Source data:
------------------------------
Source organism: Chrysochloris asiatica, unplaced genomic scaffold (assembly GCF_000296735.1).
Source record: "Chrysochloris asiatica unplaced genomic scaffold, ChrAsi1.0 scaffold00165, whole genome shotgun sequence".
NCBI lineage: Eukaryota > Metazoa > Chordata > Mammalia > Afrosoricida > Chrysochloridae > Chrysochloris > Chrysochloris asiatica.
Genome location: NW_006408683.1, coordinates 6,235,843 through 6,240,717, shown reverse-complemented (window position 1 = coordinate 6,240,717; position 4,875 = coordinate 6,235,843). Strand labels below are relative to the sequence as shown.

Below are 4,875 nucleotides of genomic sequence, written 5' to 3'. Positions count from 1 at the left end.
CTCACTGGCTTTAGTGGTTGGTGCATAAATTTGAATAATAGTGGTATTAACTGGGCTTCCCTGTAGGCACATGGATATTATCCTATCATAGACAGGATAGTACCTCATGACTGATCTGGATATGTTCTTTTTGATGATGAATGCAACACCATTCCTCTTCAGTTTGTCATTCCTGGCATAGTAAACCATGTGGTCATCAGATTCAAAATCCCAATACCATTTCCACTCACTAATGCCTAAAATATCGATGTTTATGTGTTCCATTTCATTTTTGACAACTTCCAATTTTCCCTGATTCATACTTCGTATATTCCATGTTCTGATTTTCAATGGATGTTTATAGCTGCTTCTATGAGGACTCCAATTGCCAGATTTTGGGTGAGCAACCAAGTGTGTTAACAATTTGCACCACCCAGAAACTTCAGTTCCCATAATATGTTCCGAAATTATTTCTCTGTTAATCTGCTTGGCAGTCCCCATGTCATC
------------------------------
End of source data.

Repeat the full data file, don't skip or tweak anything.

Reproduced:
Source organism: Chrysochloris asiatica, unplaced genomic scaffold (assembly GCF_000296735.1).
Source record: "Chrysochloris asiatica unplaced genomic scaffold, ChrAsi1.0 scaffold00165, whole genome shotgun sequence".
NCBI lineage: Eukaryota > Metazoa > Chordata > Mammalia > Afrosoricida > Chrysochloridae > Chrysochloris > Chrysochloris asiatica.
Genome location: NW_006408683.1, coordinates 6,235,843 through 6,240,717, shown reverse-complemented (window position 1 = coordinate 6,240,717; position 4,875 = coordinate 6,235,843). Strand labels below are relative to the sequence as shown.

Below are 4,875 nucleotides of genomic sequence, written 5' to 3'. Positions count from 1 at the left end.
CTCACTGGCTTTAGTGGTTGGTGCATAAATTTGAATAATAGTGGTATTAACTGGGCTTCCCTGTAGGCACATGGATATTATCCTATCATAGACAGGATAGTACCTCATGACTGATCTGGATATGTTCTTTTTGATGATGAATGCAACACCATTCCTCTTCAGTTTGTCATTCCTGGCATAGTAAACCATGTGGTCATCAGATTCAAAATCCCAATACCATTTCCACTCACTAATGCCTAAAATATCGATGTTTATGTGTTCCATTTCATTTTTGACAACTTCCAATTTTCCCTGATTCATACTTCGTATATTCCATGTTCTGATTTTCAATGGATGTTTATAGCTGCTTCTATGAGGACTCCAATTGCCAGATTTTGGGTGAGCAACCAAGTGTGTTAACAATTTGCACCACCCAGAAACTTCAGTTCCCATAATATGTTCCGAAATTATTTCTCTGTTAATCTGCTTGGCAGTCCCCATGTCATC